Saturday, September 15, 2012

Our Lady of Sorrows

Truly, O blessed Mother, a sword has pierced your heart. For only by passing through your heart could the sword enter the flesh of your Son. Indeed, after your Jesus—who belongs to everyone, but is especially yours—gave up his life, the cruel spear, which was not withheld from his lifeless body, tore open his side. Clearly it did not touch his soul and could not harm him, but it did pierce your heart. For surely his soul was no longer there, but yours could not be torn away. Thus the violence of sorrow has cut through your heart, and we rightly call you more than martyr, since the effect of compassion in you has gone beyond the endurance of physical suffering.

Or were those words, Woman, behold your Son, not more than a word to you, truly piercing your heart, cutting through to the division between soul and spirit? What an exchange! John is given to you in place of Jesus, the servant in place of the Lord, the disciple in place of the master; the son of Zebedee replaces the Son of God, a mere man replaces God himself. How could these words not pierce your most loving heart, when the mere remembrance of them breaks ours, hearts of iron and stone though they are! 

 Do not be surprised, brothers, that Mary is said to be a martyr in spirit. Let him be surprised who does not remember the words of Paul, that one of the greatest crimes of the Gentiles was that they were without love. That was far from the heart of Mary; let it be far from her servants.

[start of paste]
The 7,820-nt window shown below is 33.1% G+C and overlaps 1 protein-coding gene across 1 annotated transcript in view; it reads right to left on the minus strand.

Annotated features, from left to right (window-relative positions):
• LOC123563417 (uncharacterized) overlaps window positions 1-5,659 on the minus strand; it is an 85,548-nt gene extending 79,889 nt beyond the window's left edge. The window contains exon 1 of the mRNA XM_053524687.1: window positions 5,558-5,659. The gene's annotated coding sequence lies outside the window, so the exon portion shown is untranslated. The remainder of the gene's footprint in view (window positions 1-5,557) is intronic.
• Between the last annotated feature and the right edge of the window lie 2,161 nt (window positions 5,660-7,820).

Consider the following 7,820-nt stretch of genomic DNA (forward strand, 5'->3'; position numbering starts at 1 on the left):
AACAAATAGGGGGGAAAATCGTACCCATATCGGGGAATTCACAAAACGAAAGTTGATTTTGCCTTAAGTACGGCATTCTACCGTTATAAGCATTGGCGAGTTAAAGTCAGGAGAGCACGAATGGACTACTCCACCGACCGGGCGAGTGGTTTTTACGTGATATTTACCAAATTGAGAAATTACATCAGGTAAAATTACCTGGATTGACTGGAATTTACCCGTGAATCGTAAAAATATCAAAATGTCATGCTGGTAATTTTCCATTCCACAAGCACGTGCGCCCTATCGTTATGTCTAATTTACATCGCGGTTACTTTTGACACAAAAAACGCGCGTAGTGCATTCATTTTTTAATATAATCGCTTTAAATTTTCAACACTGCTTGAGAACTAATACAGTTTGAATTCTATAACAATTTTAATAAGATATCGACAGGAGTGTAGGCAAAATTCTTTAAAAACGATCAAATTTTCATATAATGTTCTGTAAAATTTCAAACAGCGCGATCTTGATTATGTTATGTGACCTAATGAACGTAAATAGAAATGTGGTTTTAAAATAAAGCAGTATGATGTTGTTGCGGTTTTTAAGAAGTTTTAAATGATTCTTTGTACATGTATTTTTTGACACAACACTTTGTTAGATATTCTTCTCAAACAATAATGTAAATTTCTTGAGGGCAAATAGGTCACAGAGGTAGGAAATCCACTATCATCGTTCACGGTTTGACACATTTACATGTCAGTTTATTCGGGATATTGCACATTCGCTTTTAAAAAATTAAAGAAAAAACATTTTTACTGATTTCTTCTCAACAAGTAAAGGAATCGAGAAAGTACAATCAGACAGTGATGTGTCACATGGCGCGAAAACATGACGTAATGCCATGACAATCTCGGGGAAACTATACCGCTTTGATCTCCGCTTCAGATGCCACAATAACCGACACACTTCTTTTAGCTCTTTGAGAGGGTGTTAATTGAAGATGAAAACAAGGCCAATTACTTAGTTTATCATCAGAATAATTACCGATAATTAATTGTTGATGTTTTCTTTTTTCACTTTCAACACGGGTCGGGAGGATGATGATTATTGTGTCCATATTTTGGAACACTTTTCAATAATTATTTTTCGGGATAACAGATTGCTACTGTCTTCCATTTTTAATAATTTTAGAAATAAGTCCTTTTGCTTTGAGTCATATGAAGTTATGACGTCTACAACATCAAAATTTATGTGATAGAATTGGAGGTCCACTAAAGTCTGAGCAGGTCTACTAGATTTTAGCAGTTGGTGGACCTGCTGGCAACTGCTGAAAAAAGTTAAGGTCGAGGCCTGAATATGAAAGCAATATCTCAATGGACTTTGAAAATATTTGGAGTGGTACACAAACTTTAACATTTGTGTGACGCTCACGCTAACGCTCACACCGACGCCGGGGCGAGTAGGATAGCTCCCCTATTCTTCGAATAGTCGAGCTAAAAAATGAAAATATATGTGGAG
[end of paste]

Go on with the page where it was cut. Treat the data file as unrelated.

Perhaps someone will say: “Had she not known before that he would not die?” Undoubtedly. “Did she not expect him to rise again at once?” Surely. “And still she grieved over her crucified Son?” Intensely. Who are you and what is the source of your wisdom that you are more surprised at the compassion of Mary than at the passion of Mary’s Son? For if he could die in body, could she not die with him in spirit? He died in body through a love greater than anyone had known. She died in spirit through a love unlike any other since his.

St. Bernard , Abbot, from the Office of Readings for the Day

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From the time I was about four until the end of the sixth grade I lived in Our Lady of Sorrows Parish, so this was where my most important Catholic formation took place. My grandparents and my aunt and uncle with their eight children also lived in the parish, so it in my mind, it's intricately interwoven with my family. 

Oddly enough, though, I don't remember ever really thinking about what the name Our Lady of Sorrows meant. I don't remember anyone ever explaining it, nor do I remember our taking any special notice of her feast day, although we may have. 

The first thing that pops into my mind when I hear the name Our Lady of Sorrows is a gold medallion of the above image that my grandmother used to wear all the time. It was about an inch in diameter and was very nice. I've never seen another one like it. I looked on eBay and in Google images just now and didn't see anything like it. When she died, I was the only one who cared anything about it, so it came to me and I wore it all the time. By that time I was in my mid-thirties, and was familiar with the devotion. I don't have it anymore, but that's another story and it's not a sad story, so I think it's where it belongs.

There are a lot of beautiful images of Our Lady in this video. I don't find all of them appealing, but I love seeing her through the eyes of all these artists.


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